Forest fires, record temperatures and a shipwreck top the list of Michigan weather events on this day in history. From the National Weather Service archives here are the events that happened on September 6.
1881 – Forest fires in Michigan and Ontario resulted in ‘Yellow Days” in the northeastern U.S. Twenty villages in Michigan burned, and a total of 500 persons were killed. Fires caused 2.3 million dollars in losses near Lake Huron. Candles were needed at the noon hour. (David Ludlum)
Temperatures hit the mid and upper 90s as a four day heat wave peaked across Lower Michigan. Lansing reached 97° for their second record high in a row, both records that still stand.
1899 - Rain fell in torrents from a severe thunderstorm which washed out a section of railroad bed between Rockland and Ontonagon. Train service was delayed until the next day. One woman was killed from lightning inside her home as she tried to seek shelter on a lower floor when she left her bedroom in Rockland.
1902 - A house was struck by lightning in Ontonagon and damaged the residence. The house did not catch fire and no one was injured or killed. The house filled with smoke and smelled like burning dynamite for a few hours after the strike.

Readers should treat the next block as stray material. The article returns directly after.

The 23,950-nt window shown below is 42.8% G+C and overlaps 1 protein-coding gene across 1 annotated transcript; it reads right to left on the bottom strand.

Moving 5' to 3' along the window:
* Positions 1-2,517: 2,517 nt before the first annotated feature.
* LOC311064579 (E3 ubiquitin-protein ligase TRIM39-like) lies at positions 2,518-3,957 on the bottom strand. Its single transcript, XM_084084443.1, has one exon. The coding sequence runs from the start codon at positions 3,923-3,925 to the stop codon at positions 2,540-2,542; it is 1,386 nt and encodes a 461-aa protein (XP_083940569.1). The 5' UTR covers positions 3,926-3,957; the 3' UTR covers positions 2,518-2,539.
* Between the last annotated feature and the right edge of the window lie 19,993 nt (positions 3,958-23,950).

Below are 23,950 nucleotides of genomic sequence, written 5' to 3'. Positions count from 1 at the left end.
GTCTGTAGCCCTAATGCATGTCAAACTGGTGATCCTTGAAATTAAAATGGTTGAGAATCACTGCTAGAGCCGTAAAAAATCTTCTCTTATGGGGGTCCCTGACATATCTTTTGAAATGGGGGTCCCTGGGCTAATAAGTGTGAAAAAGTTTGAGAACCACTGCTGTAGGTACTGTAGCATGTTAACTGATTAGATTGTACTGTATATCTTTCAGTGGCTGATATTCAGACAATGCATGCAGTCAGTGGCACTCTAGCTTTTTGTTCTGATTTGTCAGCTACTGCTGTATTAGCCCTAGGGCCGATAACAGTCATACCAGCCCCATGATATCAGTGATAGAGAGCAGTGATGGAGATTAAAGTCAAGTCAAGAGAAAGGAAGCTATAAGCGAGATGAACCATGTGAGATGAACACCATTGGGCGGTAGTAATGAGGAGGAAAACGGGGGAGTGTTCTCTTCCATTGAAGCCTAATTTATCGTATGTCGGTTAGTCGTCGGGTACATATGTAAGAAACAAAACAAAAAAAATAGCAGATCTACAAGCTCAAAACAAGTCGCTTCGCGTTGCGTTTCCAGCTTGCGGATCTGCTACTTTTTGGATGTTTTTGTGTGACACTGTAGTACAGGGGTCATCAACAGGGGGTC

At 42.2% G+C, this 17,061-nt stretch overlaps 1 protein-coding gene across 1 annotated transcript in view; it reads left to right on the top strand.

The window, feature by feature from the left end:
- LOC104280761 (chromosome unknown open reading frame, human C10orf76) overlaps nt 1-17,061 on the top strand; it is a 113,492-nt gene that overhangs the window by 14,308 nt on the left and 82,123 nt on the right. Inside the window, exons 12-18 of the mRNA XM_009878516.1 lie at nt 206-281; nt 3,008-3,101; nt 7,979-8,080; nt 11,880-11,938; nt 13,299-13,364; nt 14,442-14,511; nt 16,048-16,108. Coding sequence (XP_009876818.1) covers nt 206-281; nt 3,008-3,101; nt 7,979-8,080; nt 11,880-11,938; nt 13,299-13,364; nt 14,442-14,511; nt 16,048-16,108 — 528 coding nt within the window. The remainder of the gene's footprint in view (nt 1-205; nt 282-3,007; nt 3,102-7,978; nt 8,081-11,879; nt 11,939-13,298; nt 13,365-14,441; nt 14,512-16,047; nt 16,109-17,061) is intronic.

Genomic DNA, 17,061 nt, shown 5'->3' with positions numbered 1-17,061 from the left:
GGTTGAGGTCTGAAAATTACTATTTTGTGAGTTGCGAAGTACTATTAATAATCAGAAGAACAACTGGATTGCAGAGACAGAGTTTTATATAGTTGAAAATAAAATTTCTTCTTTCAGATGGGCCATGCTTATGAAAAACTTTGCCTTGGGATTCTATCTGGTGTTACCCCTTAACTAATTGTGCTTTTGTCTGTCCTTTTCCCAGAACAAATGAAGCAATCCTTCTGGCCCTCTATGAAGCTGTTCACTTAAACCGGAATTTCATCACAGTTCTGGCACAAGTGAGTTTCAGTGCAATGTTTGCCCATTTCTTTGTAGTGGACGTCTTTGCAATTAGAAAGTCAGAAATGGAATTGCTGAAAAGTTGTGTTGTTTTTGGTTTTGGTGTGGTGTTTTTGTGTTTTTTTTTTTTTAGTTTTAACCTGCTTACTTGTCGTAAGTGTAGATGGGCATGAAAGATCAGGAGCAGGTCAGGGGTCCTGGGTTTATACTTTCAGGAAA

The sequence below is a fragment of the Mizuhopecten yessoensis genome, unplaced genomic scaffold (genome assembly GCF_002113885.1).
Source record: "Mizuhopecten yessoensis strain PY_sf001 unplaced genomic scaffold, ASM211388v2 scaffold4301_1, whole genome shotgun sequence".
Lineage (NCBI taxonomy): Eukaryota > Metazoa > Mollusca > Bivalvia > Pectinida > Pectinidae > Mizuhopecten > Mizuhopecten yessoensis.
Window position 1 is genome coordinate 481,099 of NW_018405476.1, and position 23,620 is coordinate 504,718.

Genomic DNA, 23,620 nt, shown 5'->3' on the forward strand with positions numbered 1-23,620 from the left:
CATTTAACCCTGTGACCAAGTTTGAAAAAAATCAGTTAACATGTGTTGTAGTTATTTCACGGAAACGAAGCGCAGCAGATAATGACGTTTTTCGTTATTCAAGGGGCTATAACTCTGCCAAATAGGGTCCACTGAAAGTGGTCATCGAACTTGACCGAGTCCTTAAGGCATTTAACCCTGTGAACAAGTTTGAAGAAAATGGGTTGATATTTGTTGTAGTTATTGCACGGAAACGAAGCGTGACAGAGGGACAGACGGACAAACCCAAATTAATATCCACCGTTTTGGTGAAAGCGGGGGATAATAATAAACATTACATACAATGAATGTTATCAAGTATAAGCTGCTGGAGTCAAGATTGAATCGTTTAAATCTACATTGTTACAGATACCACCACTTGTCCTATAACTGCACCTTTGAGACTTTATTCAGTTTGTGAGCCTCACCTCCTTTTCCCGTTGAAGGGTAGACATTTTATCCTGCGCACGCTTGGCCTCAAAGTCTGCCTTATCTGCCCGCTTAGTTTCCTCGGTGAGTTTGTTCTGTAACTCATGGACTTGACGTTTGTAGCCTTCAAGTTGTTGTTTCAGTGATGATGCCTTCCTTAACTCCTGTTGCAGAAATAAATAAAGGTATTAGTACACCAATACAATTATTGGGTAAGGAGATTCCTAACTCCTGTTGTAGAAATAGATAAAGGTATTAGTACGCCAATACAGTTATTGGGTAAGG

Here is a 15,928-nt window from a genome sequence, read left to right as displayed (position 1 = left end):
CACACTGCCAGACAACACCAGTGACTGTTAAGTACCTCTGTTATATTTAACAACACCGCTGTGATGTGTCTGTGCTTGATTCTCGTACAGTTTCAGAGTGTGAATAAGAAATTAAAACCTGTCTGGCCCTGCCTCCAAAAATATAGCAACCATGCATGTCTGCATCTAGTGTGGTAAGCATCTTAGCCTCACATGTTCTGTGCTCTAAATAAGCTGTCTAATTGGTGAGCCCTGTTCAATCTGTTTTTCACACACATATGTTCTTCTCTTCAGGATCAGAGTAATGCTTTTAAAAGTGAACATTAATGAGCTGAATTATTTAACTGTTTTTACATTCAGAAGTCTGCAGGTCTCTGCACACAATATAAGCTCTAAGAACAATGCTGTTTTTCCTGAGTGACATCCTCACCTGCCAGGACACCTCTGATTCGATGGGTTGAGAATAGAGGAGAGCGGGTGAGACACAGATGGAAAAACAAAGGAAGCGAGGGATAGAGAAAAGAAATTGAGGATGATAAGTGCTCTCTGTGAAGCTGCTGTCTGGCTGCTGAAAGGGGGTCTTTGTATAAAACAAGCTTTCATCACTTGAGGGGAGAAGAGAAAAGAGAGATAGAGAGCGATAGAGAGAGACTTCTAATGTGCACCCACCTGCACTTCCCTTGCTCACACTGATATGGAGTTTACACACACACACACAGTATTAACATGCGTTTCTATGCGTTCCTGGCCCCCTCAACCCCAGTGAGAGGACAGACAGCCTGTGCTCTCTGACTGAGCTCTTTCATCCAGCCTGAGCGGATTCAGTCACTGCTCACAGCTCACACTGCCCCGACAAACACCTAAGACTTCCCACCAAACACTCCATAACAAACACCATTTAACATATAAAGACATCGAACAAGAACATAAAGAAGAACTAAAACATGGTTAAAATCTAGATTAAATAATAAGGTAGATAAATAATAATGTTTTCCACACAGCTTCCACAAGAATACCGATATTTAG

1908 - The wood, bulk and package freighter Charles Hurlbut, while carrying stamp sand, began to leak badly in a gale, and was run ashore to prevent her sinking near Vermillion Point, MI in Lake Superior. Her crew was taken off by lifesavers before she was pounded to pieces.
1954 – Muskegon observes their warmest September day ever with a record high of 95°. Grand Rapids sees a daily record high of 97°.
1962 – Temperatures hover just above freezing for several cities in the state. Grand Rapids and Muskegon see a record low of 36°. Other records include both Lansing and Flint at 34°.
1990 - Rush hour traffic came to a halt when an F1 tornado hit St. Clair County at 5:20PM.